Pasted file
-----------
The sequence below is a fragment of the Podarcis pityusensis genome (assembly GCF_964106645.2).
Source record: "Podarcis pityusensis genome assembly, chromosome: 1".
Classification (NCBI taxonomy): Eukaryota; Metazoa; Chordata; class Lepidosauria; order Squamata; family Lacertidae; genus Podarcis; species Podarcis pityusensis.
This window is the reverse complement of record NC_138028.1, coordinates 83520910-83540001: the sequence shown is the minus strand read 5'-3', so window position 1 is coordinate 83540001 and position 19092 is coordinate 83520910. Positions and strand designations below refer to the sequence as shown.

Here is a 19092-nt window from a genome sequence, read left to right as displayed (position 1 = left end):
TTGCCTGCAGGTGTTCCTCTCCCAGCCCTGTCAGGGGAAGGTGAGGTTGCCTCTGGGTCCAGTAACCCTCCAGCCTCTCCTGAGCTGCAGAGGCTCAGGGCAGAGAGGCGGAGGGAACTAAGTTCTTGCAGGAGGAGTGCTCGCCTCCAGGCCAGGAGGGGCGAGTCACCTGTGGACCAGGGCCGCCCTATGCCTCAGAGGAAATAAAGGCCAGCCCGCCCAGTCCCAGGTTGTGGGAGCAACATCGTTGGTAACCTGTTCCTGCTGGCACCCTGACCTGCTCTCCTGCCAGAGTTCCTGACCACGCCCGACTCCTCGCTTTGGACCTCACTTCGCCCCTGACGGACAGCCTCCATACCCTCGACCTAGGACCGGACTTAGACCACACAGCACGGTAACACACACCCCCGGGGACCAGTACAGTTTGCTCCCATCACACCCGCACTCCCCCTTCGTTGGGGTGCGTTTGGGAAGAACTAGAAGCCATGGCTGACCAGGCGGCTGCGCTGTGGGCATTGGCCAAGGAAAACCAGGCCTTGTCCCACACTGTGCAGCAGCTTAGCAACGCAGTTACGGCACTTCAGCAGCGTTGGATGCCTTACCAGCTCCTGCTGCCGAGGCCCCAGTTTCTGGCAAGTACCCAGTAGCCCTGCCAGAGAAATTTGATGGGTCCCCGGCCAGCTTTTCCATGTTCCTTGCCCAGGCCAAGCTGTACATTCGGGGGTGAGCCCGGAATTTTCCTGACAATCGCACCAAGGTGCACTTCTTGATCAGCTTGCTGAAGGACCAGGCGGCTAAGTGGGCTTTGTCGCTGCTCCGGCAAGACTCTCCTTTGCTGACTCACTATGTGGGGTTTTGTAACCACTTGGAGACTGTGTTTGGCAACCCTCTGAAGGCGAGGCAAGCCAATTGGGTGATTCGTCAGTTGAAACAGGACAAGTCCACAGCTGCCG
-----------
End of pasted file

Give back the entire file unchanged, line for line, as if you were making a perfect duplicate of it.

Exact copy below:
The sequence below is a fragment of the Podarcis pityusensis genome (assembly GCF_964106645.2).
Source record: "Podarcis pityusensis genome assembly, chromosome: 1".
Classification (NCBI taxonomy): Eukaryota; Metazoa; Chordata; class Lepidosauria; order Squamata; family Lacertidae; genus Podarcis; species Podarcis pityusensis.
This window is the reverse complement of record NC_138028.1, coordinates 83520910-83540001: the sequence shown is the minus strand read 5'-3', so window position 1 is coordinate 83540001 and position 19092 is coordinate 83520910. Positions and strand designations below refer to the sequence as shown.

Here is a 19092-nt window from a genome sequence, read left to right as displayed (position 1 = left end):
TTGCCTGCAGGTGTTCCTCTCCCAGCCCTGTCAGGGGAAGGTGAGGTTGCCTCTGGGTCCAGTAACCCTCCAGCCTCTCCTGAGCTGCAGAGGCTCAGGGCAGAGAGGCGGAGGGAACTAAGTTCTTGCAGGAGGAGTGCTCGCCTCCAGGCCAGGAGGGGCGAGTCACCTGTGGACCAGGGCCGCCCTATGCCTCAGAGGAAATAAAGGCCAGCCCGCCCAGTCCCAGGTTGTGGGAGCAACATCGTTGGTAACCTGTTCCTGCTGGCACCCTGACCTGCTCTCCTGCCAGAGTTCCTGACCACGCCCGACTCCTCGCTTTGGACCTCACTTCGCCCCTGACGGACAGCCTCCATACCCTCGACCTAGGACCGGACTTAGACCACACAGCACGGTAACACACACCCCCGGGGACCAGTACAGTTTGCTCCCATCACACCCGCACTCCCCCTTCGTTGGGGTGCGTTTGGGAAGAACTAGAAGCCATGGCTGACCAGGCGGCTGCGCTGTGGGCATTGGCCAAGGAAAACCAGGCCTTGTCCCACACTGTGCAGCAGCTTAGCAACGCAGTTACGGCACTTCAGCAGCGTTGGATGCCTTACCAGCTCCTGCTGCCGAGGCCCCAGTTTCTGGCAAGTACCCAGTAGCCCTGCCAGAGAAATTTGATGGGTCCCCGGCCAGCTTTTCCATGTTCCTTGCCCAGGCCAAGCTGTACATTCGGGGGTGAGCCCGGAATTTTCCTGACAATCGCACCAAGGTGCACTTCTTGATCAGCTTGCTGAAGGACCAGGCGGCTAAGTGGGCTTTGTCGCTGCTCCGGCAAGACTCTCCTTTGCTGACTCACTATGTGGGGTTTTGTAACCACTTGGAGACTGTGTTTGGCAACCCTCTGAAGGCGAGGCAAGCCAATTGGGTGATTCGTCAGTTGAAACAGGACAAGTCCACAGCTGCCG